Student Advocates Defend Imprisoned Activist

March 7, 2019

Hatoon al-Fassi, a history professor and prominent women's rights activist, was arrested by the Saudi Arabian government in 2018. Photo from Scholars at Risk

BLOOMINGTON, Ill. — Four Illinois Wesleyan University students have traveled to Washington, D.C. to advocate on behalf of an imprisoned Saudi Arabian professor during Scholars at Risk (SAR)’s third annual Student Advocacy Days, March 7-8.

Scholars at Risk is an international network of individuals from over 500 higher education institutions who are committed to protecting and offering sanctuary to threatened scholars and students. Students involved in SAR’s Student Advocacy Seminars work to defend the rights of specific scholars by conducting legal research and advocating to foreign governments on the scholar’s behalf.

SAR students and faculty advisors from across the U.S. and Canada participate in hands-on workshops on human rights practices, followed by a day of advocacy on Capitol Hill on behalf of wrongfully imprisoned scholars.

Hatoon al-Fassi, a history professor and prominent women's rights activist who was arrested by the Saudi Arabian government in 2018, is just one of these scholars. Student advocates Ann Crumbaugh ’19, Drew Hiller ’22, Kira Schoen ’21 and Tatum Zsorey ’21 hope that their efforts to investigate the details of al-Fassi’s imprisonment and torture will place pressure on the Saudi Arabian government to release al-Fassi and women’s rights activists like her.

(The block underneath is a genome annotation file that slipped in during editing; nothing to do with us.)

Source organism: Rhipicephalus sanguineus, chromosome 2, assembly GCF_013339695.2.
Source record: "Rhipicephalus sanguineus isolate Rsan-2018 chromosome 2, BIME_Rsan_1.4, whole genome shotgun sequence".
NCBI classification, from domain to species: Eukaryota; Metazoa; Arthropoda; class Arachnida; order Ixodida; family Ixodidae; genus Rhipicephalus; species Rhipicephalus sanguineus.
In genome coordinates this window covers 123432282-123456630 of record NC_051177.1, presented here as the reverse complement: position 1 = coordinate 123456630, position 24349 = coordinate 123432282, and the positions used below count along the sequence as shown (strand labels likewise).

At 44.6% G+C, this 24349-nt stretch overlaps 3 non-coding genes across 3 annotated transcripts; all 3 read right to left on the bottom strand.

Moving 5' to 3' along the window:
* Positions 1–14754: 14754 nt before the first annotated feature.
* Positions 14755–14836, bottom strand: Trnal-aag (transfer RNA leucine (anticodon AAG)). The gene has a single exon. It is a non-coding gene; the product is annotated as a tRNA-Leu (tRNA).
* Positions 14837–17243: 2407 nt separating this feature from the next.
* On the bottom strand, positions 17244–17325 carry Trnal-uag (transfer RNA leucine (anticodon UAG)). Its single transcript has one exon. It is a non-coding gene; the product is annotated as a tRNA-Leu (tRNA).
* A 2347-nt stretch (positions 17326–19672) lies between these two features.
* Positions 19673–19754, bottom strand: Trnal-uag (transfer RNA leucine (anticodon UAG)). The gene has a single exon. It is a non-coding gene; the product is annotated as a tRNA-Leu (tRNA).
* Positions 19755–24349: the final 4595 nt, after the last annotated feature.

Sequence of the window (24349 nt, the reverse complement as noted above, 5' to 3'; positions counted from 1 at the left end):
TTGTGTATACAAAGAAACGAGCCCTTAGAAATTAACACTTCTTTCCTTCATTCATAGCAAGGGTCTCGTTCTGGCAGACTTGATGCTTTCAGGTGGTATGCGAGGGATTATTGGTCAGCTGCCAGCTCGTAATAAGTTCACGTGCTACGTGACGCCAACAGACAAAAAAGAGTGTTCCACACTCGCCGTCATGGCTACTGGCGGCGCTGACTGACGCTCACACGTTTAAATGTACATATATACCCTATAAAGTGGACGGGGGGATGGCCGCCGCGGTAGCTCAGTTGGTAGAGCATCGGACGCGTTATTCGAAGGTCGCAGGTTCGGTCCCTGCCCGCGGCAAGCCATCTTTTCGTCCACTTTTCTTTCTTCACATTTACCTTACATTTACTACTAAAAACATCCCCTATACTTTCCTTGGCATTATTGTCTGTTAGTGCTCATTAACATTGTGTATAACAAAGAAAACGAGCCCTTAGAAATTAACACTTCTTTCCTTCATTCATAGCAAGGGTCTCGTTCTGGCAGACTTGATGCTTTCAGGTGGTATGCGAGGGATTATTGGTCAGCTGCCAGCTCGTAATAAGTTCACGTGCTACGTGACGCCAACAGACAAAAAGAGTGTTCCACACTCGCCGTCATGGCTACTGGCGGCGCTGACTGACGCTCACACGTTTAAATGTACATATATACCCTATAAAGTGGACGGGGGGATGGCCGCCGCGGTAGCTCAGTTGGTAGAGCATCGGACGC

“With cases such as Professor Hatoon al-Fassi’s, it is very difficult to imagine a happy ending,” admitted Zsorey. “While Saudi Arabia intentionally withholds information, it is difficult to establish the specifics of her arrest and the case in general. It is important for Professor Hatoon al-Fassi and all scholars like her that people continue to talk about and spread the word about her case. By reminding Saudi Arabia that the attention of the international community is on their human rights violations, we can hope that the professor’s conditions will at least be bettered and that she may one day be released.”

SAR students’ voices will be joined by those of prominent figures in government and social policy. Throughout the event, students will have the chance to engage with guest speakers, scholars, panelists, government officials, and a number of leaders from NGOs such as PEN America, the Defending Freedoms Project and the Tahrir Institute for Middle East Policy.

Students will also present their cases and discuss potential advocacy actions with elected government officials.
“This event is designed to provide students with skills they’ll need in their future careers,” said Clare Robinson, SAR’s Advocacy Director. “They practice public speaking, develop leadership and cross-campus teamwork skills, and learn how to be an effective advocate.
“And they make a difference while doing so.”

Zsorey, an international studies major, has found that her work with Scholars at Risk and other advocacy groups has made a difference in her academics as well as her personal life.

“Even though human rights violations don’t affect our everyday lives, it still matters because the unchecked denial of one person’s human rights anywhere around the world is a sign to violators that their actions are acceptable,” Zsorey emphasized. “The advancement of human rights truly fails when we stop talking about such cases and completely ignore the abhorrent conditions that prisoners of conscience face throughout the world.

“We hope that in talking with members of Congress and spreading information about human rights and its defenders around college campuses, we will keep the pursuit of Professor Hatoon al-Fassi’s case alive.”

By Rachel McCarthy ’21